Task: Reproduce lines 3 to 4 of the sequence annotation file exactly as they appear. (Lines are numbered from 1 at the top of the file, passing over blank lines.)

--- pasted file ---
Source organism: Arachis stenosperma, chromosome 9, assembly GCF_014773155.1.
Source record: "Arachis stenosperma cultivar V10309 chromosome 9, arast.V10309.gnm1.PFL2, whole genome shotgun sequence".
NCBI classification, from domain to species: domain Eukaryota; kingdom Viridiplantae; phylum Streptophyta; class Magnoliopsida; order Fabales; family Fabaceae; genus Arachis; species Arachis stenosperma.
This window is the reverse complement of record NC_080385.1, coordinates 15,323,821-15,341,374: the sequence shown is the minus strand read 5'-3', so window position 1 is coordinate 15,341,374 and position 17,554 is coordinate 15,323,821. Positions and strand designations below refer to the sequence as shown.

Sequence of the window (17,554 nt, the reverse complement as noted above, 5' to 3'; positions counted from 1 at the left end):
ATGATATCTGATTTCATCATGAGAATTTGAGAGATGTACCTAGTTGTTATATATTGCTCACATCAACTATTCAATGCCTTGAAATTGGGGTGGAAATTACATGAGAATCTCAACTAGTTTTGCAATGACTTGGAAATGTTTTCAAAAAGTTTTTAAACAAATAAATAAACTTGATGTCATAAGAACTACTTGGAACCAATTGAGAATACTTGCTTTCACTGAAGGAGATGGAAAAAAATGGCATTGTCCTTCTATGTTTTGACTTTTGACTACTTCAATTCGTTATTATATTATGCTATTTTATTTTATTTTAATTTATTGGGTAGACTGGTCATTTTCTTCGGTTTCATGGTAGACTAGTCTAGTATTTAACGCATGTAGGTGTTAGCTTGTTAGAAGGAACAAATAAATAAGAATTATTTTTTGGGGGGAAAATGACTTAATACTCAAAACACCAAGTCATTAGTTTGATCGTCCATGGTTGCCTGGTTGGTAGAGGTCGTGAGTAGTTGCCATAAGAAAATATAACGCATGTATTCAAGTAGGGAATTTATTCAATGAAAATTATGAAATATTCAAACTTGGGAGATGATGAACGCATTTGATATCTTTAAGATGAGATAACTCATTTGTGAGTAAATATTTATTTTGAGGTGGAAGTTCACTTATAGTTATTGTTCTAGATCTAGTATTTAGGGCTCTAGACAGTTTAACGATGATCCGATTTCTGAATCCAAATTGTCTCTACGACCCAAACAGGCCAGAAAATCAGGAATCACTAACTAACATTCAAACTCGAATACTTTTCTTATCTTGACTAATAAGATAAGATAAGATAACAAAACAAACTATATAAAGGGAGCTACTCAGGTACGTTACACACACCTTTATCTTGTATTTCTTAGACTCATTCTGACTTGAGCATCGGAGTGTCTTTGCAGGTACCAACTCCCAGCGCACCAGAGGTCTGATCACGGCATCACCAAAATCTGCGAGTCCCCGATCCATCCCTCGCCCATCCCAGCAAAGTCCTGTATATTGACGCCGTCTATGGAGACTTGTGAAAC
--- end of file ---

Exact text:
NCBI classification, from domain to species: domain Eukaryota; kingdom Viridiplantae; phylum Streptophyta; class Magnoliopsida; order Fabales; family Fabaceae; genus Arachis; species Arachis stenosperma.
This window is the reverse complement of record NC_080385.1, coordinates 15,323,821-15,341,374: the sequence shown is the minus strand read 5'-3', so window position 1 is coordinate 15,341,374 and position 17,554 is coordinate 15,323,821. Positions and strand designations below refer to the sequence as shown.